Interestingly, the Indians did not deify a specific anthropomorphic personality or figure who demanded worship as most religions have done. Instead, they perceived and experienced personality in all aspects of the cosmos and named this entity “Woniya” or spirit and used it as a guiding force in all human activity. Even as the elements and creatures of the Earth were honored, they were not assumed any elevated position over each other such as in Pantheistic religions. Most tribes tended to qualify their descriptions of these entities with a simple affirmation of the existence of Spirit.

In contrast to James Lovelock’s Gaia theory that does consider the Earth as an organism in that it supports life by the regulation of its many systems such as its geography, climate and atmosphere; Indians would interpret the Earth as a living being in an all-encompassing way, attributing the mountains as her bones, the rivers as her veins, the water as her blood, the rain as her tears, the trees and grasses as her hair, the wind as her breath and the various species as her organs. These entities were considered a complete person or being but were also considered a functioning part of the collective whole as well. Therefore, organic and inorganic entities could be interrelated and interconnected creating a life support system such that the evolvement of dynamic organisms could occur. In regard to our ecological crisis, the Sioux would perceive pollution as a condition of human moral negligence.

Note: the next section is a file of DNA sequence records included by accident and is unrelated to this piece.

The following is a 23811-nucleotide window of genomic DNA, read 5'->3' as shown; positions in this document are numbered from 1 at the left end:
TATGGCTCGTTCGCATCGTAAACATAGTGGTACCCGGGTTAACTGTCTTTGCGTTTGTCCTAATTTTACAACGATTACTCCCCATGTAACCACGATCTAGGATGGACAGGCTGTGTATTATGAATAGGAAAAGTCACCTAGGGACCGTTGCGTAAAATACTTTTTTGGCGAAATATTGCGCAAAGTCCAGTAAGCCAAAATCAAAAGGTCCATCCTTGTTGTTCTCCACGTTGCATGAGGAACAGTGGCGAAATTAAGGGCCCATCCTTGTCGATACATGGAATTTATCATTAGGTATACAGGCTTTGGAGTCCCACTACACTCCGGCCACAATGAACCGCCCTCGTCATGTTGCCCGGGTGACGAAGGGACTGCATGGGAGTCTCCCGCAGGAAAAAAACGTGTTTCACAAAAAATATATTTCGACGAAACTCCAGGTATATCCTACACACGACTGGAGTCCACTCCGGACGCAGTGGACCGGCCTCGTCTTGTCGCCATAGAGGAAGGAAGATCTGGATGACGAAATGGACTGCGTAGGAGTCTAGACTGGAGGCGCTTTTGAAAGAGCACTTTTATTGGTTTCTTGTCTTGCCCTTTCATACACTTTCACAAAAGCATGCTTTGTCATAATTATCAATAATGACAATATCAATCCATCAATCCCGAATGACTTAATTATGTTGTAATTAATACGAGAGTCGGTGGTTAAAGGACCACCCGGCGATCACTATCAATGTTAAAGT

Leave a Reply

Fill in your details below or click an icon to log in: Logo

You are commenting using your account. Log Out /  Change )

Facebook photo

You are commenting using your Facebook account. Log Out /  Change )

Connecting to %s

%d bloggers like this: